Ian: I just wanted to say that the decision to make the EMP gun have the same warm-up sound as the Ghostbusters' proton packs -- and then have Hardison say "this chick is toast" -- was pure genius.
I believe that was our creative post humans riffing off the dialogue line. They're like little comedy elves. We show up for the first cut, and there are the bonus jokes, under the tree, utterly unexpected.
@Marquis: I'd like to ask if the Up Up Down Down Left Right Left Right B A Start for cars really exists but I'm kind of afraid of the answer.
Not quite that combo, but yes, those cheat codes exist.
@Courtney: Gonna take a guess here and say that Eliot has had dive training at some point? I'm starting to wonder if he wasn't a Navy SEAL in another life.
Army boy. But yeah, he can handle himself in a variety of settings.
@MacSTL: One question for now - We have seen the team use the bar much more for the con. We know Hardison owns the building. Did the team work out some special deal with Cora? What is the relationship now?
Cora still owns the bar, but the Leverage team are trusted friends. Family, practically. If no one's using the place, it's theirs to use how they will.
@USRaider: My question is: you probably write at least a half an episode more than what we see on the screen. What are the decisions that go into what actually makes an episode and what happens to the material you don't use?
Good Lord, we're too lazy to do more work than necessary. Now, although we often wind up with more story than we need when breaking an episode, we are writing to a specific production budget, which means a certain number of shooting days and certain number of pages per shooting day. Our scripts run from 50-55 pages, generally. 56 if they're dialogue-heavy. When shooting, we're rarely more than a few minutes long on the first cut.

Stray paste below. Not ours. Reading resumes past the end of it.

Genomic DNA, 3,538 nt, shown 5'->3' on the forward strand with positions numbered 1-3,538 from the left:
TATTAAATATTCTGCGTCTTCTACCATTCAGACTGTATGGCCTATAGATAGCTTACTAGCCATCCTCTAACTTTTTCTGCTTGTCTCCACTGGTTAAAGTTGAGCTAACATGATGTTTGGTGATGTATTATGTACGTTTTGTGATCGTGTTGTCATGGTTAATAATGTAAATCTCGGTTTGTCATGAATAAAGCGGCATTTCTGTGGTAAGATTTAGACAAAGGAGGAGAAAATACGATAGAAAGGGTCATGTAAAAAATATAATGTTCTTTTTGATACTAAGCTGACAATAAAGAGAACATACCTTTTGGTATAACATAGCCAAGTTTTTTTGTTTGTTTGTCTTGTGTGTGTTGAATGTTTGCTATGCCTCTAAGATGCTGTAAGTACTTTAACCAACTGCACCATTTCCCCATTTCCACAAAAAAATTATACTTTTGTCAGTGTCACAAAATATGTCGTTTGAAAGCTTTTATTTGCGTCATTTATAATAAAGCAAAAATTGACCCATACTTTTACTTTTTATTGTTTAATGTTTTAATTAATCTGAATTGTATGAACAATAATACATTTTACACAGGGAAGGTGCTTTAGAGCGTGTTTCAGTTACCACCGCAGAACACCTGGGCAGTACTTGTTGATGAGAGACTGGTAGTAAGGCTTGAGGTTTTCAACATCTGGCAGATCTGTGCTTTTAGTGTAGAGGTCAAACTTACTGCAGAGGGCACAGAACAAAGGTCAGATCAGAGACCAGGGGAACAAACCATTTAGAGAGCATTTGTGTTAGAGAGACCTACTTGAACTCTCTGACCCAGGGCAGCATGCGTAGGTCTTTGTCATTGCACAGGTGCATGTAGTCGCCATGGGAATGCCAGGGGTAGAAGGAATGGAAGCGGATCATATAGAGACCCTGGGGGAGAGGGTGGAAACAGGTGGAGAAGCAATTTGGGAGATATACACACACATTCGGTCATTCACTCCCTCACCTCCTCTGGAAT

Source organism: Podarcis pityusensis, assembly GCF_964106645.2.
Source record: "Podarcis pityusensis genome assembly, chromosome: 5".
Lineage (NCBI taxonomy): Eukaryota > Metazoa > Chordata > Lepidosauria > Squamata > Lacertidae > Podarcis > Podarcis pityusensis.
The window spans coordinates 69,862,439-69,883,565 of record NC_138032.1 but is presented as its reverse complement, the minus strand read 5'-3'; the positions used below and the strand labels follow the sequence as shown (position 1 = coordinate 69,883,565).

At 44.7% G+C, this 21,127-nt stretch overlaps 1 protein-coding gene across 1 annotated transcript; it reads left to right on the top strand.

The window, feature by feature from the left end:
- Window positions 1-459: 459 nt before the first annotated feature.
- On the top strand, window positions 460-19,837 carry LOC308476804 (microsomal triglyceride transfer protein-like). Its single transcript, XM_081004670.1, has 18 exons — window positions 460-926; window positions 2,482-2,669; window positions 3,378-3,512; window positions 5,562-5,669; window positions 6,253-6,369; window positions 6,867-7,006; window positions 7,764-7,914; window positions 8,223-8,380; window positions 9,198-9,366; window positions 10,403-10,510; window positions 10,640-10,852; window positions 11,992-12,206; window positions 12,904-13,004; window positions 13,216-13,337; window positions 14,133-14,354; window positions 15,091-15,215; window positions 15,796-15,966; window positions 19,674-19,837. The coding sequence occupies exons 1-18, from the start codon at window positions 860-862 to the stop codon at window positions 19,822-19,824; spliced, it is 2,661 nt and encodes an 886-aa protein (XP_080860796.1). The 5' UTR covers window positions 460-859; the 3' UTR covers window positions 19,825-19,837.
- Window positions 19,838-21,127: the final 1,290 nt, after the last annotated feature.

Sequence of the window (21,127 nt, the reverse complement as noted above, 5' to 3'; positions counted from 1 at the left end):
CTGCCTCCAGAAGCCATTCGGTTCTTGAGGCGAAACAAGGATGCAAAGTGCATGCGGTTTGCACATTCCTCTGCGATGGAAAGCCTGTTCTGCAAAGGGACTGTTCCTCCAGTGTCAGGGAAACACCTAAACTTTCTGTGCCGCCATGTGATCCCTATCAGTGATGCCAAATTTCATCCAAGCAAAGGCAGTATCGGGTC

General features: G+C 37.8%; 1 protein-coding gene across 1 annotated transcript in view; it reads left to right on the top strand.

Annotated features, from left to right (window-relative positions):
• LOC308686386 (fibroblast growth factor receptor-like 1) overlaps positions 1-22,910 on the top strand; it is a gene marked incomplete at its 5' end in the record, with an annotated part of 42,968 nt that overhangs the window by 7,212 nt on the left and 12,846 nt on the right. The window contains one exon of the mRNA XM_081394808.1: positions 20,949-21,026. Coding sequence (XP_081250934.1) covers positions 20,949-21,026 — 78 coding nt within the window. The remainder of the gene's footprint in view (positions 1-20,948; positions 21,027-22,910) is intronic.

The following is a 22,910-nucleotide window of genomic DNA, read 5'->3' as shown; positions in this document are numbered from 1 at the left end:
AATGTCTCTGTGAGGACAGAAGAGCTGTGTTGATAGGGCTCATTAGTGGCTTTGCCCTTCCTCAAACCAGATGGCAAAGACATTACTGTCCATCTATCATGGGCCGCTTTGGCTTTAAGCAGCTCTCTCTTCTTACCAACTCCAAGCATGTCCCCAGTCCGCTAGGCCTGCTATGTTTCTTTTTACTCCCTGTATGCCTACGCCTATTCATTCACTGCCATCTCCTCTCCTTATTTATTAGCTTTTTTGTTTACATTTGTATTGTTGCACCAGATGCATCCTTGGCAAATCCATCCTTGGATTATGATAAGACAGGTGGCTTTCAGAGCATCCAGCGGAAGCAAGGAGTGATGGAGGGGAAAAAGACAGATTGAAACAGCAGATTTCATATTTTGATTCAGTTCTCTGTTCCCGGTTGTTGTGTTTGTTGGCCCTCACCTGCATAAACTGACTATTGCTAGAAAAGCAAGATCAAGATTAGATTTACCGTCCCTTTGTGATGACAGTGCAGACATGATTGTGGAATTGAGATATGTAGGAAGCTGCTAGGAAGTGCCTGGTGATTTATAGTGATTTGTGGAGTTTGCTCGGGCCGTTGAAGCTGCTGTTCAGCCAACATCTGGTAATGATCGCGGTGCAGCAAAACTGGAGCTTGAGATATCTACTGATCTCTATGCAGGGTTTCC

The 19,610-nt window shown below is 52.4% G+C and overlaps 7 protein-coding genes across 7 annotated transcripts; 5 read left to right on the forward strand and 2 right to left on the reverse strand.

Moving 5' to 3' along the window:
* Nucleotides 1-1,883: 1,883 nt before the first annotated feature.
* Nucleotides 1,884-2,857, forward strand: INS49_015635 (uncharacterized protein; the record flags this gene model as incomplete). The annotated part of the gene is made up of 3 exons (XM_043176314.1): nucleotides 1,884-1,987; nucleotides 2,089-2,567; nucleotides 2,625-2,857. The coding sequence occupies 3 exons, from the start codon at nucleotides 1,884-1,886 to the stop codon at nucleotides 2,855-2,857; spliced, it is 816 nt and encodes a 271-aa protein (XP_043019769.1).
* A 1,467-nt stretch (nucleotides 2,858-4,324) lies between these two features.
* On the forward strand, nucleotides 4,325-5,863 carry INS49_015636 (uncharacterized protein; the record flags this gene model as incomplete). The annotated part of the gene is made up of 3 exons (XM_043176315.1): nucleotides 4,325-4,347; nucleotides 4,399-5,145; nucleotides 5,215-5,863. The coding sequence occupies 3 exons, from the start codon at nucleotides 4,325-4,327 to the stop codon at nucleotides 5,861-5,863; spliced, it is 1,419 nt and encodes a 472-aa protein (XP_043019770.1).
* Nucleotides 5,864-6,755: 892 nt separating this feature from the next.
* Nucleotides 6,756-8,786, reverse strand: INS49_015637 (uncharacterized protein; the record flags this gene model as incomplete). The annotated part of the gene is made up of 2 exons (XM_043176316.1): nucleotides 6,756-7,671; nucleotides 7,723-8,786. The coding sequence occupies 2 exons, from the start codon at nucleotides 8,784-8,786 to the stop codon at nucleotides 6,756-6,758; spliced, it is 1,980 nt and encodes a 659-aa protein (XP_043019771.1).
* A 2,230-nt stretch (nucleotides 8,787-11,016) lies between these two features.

@USRaider: Noticed that, after the job was finished and Nate and Sophie were discussing Parker's "punishment," when Nate called Parker over, she seemed to have that "revering" look that she had with Archie at the end of "The Inside Job." Does this mean that Parker has accepted Nate as her new tutor or is it more of the familial dynamic that the team has created?
I think it's more that Beth Riesgraf admires Tim Hutton for his magnificent leadership and ... oh, never mind. I think it read more as a reserved attitude, sort of an emotional waiting space you can read a lot into.
@Joe Helfrich: "You can hack anything with a battery, right? ... You now have 1 minute thirty seconds." This is how Parker flirts, isn't it?
The poor boy is doomed.
@LawMonkey: Interesting to see the 360 on the evil duo of evil (plus potential proto-Parker). Was that a first, or did we have a 360 on the 2 Live Crew Job?
... you know what? Great catch. I think that was a first.
@Rebecca: Parker told Eliot she'd been a thief since she was 9. Now we find out she was boosting cars at 12 and was a getaway driver before that (sometime between ages 9 and 12). She was a pickpocket when she met Archie. How old was she when she met up with Archie? We know she lost a brother as a child, will we ever see what happened to her real parents and why she was in the foster system? In the pilot, did she blow up her real parents' home or her foster parents'?
Remember, on Leverage you will never see Wolverine run into the woods in a poncey nightshirt. Or, for those of you who have lives, we will never nail down their backgrounds in one linear narrative. Although I will say those were (one set of) her foster parents she blew up in the pilot, I'm not going to confirm or deny that the boy who died was her real brother or one of her foster brothers.
@Odie: I also enjoyed the final scene with the team eating together. Which leads to questions: 1.) why wasn't Eliot eating? 2.) In scenes like that, where they're all talking at once, or like the one where Nate told Sophie to stall, are their lines scripted, or do they just improvise? 3.) Who hit Eliot with the car?
1.) He had his 500 calories for the day. 2.) It depends. They usually improv when so many of them are talking, it's very hard to script that. 3.) A drunken pensioner who then raced off to hider her sin.